I was positive they were talking about Mary and Matthew. I could definitely see both of them escaping together. Mary was the younger sister and on the nicer side. She could make anyone’s day but was terrible at keeping secrets, so if they escaped, her brother probably would have revealed his plan to her at the last minute. Matthew was her older brother and was way tougher than his sister, and a very good swordsman. I could imagine them being a great escape team.
“But no one can cross the border now. Only people with magic in their blood will be able to cross. But trust me, no one will even try.”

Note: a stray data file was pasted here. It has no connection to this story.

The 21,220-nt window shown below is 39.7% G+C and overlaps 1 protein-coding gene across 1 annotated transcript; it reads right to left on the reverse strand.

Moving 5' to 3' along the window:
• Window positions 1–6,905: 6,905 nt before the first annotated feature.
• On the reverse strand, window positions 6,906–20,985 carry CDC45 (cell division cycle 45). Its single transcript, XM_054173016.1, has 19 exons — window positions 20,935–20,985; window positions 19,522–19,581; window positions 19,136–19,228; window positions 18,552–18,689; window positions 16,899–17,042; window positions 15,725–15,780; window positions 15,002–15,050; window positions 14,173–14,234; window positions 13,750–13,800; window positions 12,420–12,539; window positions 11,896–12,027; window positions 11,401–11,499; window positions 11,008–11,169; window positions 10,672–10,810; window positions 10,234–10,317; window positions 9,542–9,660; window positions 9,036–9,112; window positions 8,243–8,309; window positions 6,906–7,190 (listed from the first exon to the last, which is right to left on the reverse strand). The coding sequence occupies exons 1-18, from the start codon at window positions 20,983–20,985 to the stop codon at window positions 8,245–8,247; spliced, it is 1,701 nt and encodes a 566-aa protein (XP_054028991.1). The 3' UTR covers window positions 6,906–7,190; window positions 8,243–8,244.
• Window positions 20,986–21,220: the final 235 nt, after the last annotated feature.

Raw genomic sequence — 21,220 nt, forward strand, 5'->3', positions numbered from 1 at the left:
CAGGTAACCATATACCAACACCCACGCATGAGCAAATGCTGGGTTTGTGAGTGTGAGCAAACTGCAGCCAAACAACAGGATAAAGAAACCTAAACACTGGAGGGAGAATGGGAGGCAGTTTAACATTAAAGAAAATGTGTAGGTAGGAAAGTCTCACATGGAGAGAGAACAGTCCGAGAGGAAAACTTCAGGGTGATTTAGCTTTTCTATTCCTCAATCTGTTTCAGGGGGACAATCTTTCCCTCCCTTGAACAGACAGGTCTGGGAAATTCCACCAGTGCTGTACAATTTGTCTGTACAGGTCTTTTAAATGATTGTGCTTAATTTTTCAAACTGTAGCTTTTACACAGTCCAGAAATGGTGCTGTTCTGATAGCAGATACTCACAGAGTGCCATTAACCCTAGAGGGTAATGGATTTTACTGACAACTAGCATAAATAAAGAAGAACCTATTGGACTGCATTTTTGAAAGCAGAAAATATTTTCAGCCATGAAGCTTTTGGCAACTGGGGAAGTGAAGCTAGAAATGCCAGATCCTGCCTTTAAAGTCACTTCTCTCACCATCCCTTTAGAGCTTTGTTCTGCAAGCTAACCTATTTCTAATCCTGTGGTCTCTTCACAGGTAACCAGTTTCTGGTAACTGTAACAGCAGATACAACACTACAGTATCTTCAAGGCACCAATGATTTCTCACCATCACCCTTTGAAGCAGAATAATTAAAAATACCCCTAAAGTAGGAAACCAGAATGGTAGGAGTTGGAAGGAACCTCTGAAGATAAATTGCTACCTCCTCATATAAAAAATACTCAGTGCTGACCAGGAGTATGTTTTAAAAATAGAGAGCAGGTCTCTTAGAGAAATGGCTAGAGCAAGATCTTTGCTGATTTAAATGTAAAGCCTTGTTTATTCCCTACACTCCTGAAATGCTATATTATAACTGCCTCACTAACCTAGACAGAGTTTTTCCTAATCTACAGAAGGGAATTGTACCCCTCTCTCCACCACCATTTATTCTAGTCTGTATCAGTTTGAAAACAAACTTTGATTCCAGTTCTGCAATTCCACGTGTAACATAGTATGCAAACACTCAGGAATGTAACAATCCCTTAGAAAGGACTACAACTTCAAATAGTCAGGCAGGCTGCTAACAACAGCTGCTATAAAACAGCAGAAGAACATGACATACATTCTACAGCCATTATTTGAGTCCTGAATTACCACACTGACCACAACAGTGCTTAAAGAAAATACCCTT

“Alright then,” said the mysterious voice, with a hint of doubt, “I’ll see you in the morning.”
After that conversation and the sound of Madame Lazora vaporizing, there are no more voices, not a sound. I cautiously move out from my hiding spot and see no one. I walk up to the shield.
“Well, it’s worth a try,” I say, taking a deep breath. I hesitate a second before walking through the magical boundary.
Afterward, I could never explain what happened except that it felt like all my insides turned into wispy air and time sped up. With a flash, I saw a smoky figure with glowing eyes, and other scenes I couldn’t quite identify. I felt something tickle in my hands and strange words started to flood my brain. After what felt like forever, I was on the other side. But the strange feeling and strange words hadn’t left my mind.
For the first time in ten years I had freedom.